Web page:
Specimens of the planet Mars are among the most exotic substances on Earth with less than 300 kg (650 lbs) known to exist. The delivery mechanism to Earth was an asteroid impact on Mars that ejected material off the Martian surface into an Earth-crossing orbit. The determination of Martian origin is the result of research conducted by hundreds of scientists throughout the world. In addition to many arcane chemical and isotopic markers, most Martian meteorites possess an unusually young crystalline age and they are far younger than meteorites that originate on asteroids.

Similar to the lot now offered, there was an exotic group of enigmatic meteorites that shared numerous characteristics and formed on a planetary body — but were clearly not from Earth. It was believed they were most likely Martian as the escape velocity required to jettison rocks off the Venusian surface — the next most likely candidate — is much greater than that of Mars. The long-believed link to Mars was speculative until 1983, when it was found that the abundances of noble gases within a melt pocket closely resembled noble gases in the Martian atmosphere measured on the Martian surface by NASA’s Viking landers in 1976. And then in 1995 was the historic scientific study published in Science entitled “Signatures of the Martian Atmosphere in Glass of the Zagami Meteorite”. (See lot 36)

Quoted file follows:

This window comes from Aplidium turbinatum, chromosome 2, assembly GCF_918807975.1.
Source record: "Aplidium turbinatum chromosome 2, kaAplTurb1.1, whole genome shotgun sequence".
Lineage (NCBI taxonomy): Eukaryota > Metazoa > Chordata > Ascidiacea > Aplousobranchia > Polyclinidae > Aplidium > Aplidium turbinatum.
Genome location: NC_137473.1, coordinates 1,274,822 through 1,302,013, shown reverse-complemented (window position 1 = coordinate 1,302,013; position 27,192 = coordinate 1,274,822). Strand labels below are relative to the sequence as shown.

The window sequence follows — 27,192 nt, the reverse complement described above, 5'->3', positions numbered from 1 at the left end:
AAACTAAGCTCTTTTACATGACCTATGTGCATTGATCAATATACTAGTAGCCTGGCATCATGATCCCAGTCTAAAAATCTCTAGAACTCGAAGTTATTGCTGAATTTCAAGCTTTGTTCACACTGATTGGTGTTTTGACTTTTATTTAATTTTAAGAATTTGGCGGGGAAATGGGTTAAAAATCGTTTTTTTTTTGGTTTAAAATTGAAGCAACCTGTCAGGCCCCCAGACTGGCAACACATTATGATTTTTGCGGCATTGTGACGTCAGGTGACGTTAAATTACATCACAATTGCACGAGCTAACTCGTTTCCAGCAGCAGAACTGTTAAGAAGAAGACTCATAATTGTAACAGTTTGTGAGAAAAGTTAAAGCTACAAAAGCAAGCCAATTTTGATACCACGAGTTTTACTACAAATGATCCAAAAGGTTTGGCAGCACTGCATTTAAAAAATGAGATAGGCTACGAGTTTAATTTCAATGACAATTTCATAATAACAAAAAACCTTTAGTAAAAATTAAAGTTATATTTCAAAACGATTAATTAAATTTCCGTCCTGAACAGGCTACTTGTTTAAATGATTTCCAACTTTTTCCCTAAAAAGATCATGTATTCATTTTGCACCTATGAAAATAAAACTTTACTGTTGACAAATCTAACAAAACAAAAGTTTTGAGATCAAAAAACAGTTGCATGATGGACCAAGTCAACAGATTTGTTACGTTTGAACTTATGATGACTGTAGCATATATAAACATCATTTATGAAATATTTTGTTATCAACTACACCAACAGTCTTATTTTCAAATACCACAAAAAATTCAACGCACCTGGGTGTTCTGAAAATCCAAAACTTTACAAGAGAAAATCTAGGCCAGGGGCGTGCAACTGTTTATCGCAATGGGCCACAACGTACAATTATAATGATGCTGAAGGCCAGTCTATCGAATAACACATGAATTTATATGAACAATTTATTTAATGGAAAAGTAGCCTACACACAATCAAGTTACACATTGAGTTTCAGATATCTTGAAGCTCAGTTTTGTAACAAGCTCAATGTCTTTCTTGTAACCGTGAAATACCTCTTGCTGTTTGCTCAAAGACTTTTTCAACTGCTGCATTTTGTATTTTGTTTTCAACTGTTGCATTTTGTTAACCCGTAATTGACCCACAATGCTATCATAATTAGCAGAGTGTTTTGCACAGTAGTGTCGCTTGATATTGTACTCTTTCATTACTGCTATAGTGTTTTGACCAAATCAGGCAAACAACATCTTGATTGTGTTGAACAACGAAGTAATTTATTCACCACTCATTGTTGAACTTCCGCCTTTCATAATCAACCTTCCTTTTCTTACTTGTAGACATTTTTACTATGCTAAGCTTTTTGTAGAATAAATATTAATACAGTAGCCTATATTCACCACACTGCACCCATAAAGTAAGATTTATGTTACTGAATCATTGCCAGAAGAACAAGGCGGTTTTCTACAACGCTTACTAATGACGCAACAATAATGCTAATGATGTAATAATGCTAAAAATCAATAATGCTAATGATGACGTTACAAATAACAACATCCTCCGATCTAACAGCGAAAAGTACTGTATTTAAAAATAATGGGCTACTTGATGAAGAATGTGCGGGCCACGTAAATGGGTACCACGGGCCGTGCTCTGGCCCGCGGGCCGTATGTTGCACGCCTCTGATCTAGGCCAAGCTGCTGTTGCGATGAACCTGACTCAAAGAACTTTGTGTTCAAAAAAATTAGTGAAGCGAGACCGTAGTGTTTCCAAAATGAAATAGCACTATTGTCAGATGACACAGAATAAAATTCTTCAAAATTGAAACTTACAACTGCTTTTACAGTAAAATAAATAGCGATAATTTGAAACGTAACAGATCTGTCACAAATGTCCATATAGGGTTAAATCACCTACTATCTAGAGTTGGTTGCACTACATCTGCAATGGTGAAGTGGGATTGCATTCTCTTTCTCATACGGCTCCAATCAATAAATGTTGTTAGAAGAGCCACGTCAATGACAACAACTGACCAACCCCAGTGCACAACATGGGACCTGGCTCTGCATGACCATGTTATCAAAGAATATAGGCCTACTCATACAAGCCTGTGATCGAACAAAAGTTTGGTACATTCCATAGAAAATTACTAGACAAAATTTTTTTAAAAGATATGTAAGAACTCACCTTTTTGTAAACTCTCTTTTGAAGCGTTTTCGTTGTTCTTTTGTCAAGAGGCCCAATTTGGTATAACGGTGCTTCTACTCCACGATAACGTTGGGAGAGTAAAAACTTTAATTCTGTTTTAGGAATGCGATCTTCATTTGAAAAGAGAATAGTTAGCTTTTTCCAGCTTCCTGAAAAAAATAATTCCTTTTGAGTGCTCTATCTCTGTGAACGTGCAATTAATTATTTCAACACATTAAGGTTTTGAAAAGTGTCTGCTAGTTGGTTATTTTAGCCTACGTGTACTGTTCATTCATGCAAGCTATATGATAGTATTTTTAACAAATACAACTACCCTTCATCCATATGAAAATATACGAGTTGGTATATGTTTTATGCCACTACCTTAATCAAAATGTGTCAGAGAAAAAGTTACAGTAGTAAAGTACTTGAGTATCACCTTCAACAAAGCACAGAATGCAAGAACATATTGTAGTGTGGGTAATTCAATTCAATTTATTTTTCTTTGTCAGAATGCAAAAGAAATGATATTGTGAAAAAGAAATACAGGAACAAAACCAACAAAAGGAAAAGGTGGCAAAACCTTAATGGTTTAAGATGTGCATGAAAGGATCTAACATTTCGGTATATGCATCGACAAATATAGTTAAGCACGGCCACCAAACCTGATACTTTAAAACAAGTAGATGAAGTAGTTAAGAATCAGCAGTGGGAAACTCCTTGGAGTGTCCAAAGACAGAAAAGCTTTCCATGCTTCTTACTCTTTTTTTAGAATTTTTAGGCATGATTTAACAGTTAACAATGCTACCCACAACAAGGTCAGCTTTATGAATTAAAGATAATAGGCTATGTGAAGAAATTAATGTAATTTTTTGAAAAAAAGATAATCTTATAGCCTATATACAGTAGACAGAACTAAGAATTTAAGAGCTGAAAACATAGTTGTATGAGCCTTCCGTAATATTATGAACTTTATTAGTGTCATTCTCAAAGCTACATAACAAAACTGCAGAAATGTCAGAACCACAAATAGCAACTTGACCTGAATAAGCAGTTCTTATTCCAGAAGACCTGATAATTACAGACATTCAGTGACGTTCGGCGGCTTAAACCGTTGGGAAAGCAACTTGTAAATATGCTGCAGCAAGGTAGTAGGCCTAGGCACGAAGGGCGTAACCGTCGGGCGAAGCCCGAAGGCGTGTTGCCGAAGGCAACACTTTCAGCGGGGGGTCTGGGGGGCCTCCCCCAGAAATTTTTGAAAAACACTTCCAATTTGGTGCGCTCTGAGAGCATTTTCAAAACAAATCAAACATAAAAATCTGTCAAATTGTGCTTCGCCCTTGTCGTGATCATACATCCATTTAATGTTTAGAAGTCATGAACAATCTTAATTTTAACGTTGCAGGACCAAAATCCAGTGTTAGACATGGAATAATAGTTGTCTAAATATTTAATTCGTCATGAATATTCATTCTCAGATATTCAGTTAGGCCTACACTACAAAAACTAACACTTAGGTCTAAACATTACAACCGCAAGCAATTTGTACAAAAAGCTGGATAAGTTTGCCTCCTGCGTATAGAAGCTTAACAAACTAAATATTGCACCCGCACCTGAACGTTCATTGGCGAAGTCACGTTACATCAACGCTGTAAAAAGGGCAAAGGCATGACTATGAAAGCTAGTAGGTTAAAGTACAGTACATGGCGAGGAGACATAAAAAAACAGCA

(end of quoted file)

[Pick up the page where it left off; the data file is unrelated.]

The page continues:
NWA 12690 is the 12,690th distinct meteorite to be recovered and classified by scientists from the North West Africa (NWA) grid of the Sahara Desert. It was found on December 16, 2018 by a Malian nomad near Achemelmel in Northern Mali.

The official classification of NWA 12690 appears in the 108th edition of the journal of record, the Meteoritical Bulletin. The write-up was done by one of the world’s experts in Martian meteorites, Dr. Ansgar Greshake at the Museum für Naturkunde in Berlin, Germany. Dr. Greshake’s work was then vetted by his colleagues on the Nomenclature Committee of the Meteoritical Society prior to being approved and published. A copy of the abstract and write-up accompanies this offering. Weighing 9.085 kilograms (precisely 20 pounds), NWA 12690 is the third largest piece of Mars on Earth. At one time there were two Martian meteorites that were larger, but shortly following their arrival decades ago they were subdivided into much smaller specimens and distributed to museums, research centers and collectors.

NWA 12690 is a volcanic rock predominantly composed of calcic pyroxene crystals (up to 3 mm in size) which evidence complex compositional zoning. There are also similarly sized grains of maskelynite (plagioclase feldspar that underwent an extraordinary shock event and was transformed into glass) suspended throughout the matrix. Other minerals include ilmenite, ulvöspinel, merrillite, and pyrrhotite. The external surface of NWA 12690 has a grey-green cast. Patches of fusion crust — the result of melting during descent through the Earth’s atmosphere — are in evidence. NWA 12690 contains abundant shock melt pockets; the presence of Martian atmosphere can be confidently inferred. This extraordinary offering is accompanied by a custom armature and Lucite dome.

Christie's would like to thank Dr. Alan E. Rubin at the Department of Earth, Planetary, and Space Sciences, University of California, Los Angeles for his assistance in preparing this catalogue.

233 x 244 x 154mm (9 x 9.66 x 6 in.) and 9.085 kg (20 lbs)
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